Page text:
An adapter to let a PS/2 keyboard and mouse share one USB port will cost you only $12 or so; Apple, however, has yet to stock any in its stores.
If your old PC, by some miracle, includes a USB keyboard and mouse, you may be even worse off. Plugging both input devices into a Mac Mini will leave no USB connections free. You'll be checkmated, unable to add a printer, memory key chain, digital camera, memory-card reader or cradle for a handheld organizer.
Apple's new Mac Mini
Transcript: Rob was online to answer your questions about this review.
| || |
___Personal Tech E-letter___ Washington Post personal technology columnist Rob Pegoraro answers reader e-mail and expands on themes he touches on in his weekly newspaper column. The e-mail version of this weekly feature includes links to the latest gadget and software reviews.
Click Here for Free Sign-up
Read E-letter Archive
The FireWire port next to those two USB ports won't bail you out; it connects only external hard drives, iPods, digital camcorders and other data-intensive gadgets.
Most people switching from a PC will do best to get Apple's $29 keyboard, which includes two of its own USB ports, to solve the limited-connections issue. If you need a USB mouse, skip Apple's $29, single-button rodent; a two-button model costs $10 or $20 less at any computing store.
Attaching a monitor -- the other item not included with a Mac Mini -- is far easier. With support for both digital and analog displays, it should accept any display made in the past decade.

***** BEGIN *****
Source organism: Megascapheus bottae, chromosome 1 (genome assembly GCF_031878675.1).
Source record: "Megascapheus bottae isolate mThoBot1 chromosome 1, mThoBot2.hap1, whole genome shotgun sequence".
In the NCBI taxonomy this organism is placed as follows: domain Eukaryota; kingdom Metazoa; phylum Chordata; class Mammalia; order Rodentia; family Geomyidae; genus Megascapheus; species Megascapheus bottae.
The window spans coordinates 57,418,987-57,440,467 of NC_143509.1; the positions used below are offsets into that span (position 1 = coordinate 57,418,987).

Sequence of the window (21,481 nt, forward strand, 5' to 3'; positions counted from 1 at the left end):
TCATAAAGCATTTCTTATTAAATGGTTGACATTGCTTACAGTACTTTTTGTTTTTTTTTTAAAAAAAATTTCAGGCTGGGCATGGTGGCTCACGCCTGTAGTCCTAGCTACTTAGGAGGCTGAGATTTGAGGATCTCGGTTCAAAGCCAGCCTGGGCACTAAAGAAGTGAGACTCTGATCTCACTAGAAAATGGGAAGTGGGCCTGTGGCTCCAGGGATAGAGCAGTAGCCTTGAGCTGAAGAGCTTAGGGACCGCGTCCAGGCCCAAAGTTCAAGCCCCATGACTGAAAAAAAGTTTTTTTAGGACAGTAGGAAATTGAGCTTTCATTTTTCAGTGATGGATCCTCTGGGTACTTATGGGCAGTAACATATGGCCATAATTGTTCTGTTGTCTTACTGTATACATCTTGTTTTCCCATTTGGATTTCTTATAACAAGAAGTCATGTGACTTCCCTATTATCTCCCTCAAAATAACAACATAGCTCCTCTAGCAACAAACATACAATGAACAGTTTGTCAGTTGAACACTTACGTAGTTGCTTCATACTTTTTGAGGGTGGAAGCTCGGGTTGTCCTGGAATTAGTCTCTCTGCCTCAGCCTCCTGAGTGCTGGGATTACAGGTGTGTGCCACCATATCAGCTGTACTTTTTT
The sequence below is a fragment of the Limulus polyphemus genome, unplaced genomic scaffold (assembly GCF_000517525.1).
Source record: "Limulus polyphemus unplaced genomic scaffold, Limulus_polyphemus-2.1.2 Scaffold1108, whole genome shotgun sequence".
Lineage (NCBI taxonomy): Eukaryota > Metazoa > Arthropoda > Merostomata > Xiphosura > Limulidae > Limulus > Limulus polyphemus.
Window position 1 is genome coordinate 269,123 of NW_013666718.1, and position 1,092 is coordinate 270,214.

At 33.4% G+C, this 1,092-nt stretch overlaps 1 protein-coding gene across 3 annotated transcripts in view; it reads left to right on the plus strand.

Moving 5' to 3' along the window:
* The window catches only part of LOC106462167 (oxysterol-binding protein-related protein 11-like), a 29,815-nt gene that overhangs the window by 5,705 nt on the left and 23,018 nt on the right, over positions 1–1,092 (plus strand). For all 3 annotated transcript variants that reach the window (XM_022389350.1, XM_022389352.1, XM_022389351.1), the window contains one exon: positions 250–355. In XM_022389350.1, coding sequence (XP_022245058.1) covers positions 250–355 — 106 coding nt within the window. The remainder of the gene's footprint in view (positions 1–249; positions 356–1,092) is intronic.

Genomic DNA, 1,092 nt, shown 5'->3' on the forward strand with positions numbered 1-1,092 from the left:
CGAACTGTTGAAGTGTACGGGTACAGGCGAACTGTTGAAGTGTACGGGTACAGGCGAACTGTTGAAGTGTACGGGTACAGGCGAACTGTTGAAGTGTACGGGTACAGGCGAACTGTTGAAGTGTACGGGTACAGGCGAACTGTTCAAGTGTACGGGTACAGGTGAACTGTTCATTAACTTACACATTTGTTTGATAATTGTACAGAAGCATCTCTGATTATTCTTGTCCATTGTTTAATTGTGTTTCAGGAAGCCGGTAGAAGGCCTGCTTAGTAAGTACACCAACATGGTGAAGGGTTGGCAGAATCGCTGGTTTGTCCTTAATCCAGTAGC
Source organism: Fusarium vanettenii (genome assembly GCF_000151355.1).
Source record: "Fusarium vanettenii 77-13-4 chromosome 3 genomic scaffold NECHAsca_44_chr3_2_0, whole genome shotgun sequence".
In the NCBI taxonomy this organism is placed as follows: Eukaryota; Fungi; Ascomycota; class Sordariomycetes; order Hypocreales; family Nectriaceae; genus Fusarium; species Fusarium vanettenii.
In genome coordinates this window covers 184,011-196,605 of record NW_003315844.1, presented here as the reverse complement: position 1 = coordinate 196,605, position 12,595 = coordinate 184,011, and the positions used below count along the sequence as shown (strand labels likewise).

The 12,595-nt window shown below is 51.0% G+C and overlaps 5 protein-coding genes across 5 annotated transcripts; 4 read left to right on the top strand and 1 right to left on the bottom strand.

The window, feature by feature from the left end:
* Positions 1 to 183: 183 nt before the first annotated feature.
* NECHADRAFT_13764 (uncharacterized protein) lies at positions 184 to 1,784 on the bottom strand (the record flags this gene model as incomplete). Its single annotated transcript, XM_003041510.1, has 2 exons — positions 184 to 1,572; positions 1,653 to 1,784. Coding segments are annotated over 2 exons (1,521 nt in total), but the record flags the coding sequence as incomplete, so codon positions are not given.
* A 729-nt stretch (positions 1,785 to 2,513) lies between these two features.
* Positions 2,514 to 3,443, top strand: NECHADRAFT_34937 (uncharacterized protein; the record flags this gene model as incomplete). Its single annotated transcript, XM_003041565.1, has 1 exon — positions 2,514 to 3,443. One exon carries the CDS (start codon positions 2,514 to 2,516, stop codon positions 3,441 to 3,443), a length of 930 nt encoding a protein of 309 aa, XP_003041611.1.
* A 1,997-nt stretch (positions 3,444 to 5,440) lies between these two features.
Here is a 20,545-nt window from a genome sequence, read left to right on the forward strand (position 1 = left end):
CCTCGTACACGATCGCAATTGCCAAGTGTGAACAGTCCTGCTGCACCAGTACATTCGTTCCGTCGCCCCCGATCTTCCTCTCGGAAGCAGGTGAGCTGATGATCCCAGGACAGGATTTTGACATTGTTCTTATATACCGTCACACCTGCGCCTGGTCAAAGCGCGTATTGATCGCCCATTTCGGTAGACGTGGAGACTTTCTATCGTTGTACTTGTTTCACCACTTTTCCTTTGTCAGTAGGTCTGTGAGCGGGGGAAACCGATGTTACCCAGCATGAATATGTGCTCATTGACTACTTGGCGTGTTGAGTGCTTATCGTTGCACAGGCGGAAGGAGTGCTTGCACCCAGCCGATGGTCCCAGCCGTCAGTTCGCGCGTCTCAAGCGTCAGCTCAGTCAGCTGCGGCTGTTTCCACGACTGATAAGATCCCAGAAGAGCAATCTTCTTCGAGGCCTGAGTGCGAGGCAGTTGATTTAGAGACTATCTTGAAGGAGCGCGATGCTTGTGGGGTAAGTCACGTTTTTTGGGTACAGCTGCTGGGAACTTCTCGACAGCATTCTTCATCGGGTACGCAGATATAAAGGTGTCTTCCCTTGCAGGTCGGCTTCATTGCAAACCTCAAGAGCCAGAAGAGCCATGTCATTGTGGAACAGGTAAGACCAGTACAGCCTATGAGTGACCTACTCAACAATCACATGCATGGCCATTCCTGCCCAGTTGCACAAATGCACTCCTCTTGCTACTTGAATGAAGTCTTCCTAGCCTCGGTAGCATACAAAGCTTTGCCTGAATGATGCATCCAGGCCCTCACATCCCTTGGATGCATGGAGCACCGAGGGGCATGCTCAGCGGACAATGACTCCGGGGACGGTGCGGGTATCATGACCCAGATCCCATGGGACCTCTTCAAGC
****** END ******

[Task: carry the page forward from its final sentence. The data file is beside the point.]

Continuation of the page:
A tiny speaker is built in, possessed of all the thunder of a clock radio; a line-out jack accepts any standard headphones or speakers, through which the Mini sounds far better.
If you can steer past the memory and USB roadblocks, the Mac Mini should be an utterly pleasant machine. The base model's 1.2 GHz G4 processor, 40-gigabyte hard drive and CD-RW/DVD-ROM combo drive provide enough speed and storage for the usual home-computing chores, and it's nearly silent in use. (The $599 model has a 1.42 GHz chip and an 80-GB hard drive; you can also double the base model's hard-drive capacity for $50, while $100 adds DVD-burning capability to either model.)
If you'll add a Mini to a home network, its Ethernet port on the back accepts any wired connection, while an internal slot takes an optional WiFi wireless card.
And yes, the Mini looks cooler than any desktop save Apple's own iMac. The only false note in its design comes from its plain white brick of a power adapter.
But the most important feature of the Mini to many buyers will be its price tag. Factoring in $40 for a new keyboard and mouse, the Mini costs $190 to $130 more than the cheapest home desktops sold by Dell, Gateway and HP, but most of those models are stripped-down systems, lacking the essential ingredient of a CD burner. Adding one cuts that price gap to $150 to $100, and upgrading other components to match what's on the Mini trims that difference still further -- to as little as $15.
I didn't try to match the software bundles of those PCs to that of the Mini, because that's not possible. The PC universe has no answer to Apple's elegantly matched bundle of its virus-free Mac OS X Panther, its Safari, Mail and iChat Internet applications and its new iLife '05 multimedia suite.
There's still a difference between the start-up costs of Windows and Mac computing, but with the Mac Mini, Apple has shrunk them to the size of an ATM withdrawal, not a car payment or a month's rent in a group house.
That ought to be enough to make buyers give Apple a second look. Given the woeful state of Windows computing, they should.
Living with technology, or trying to? E-mail Rob Pegoraro at email@example.com.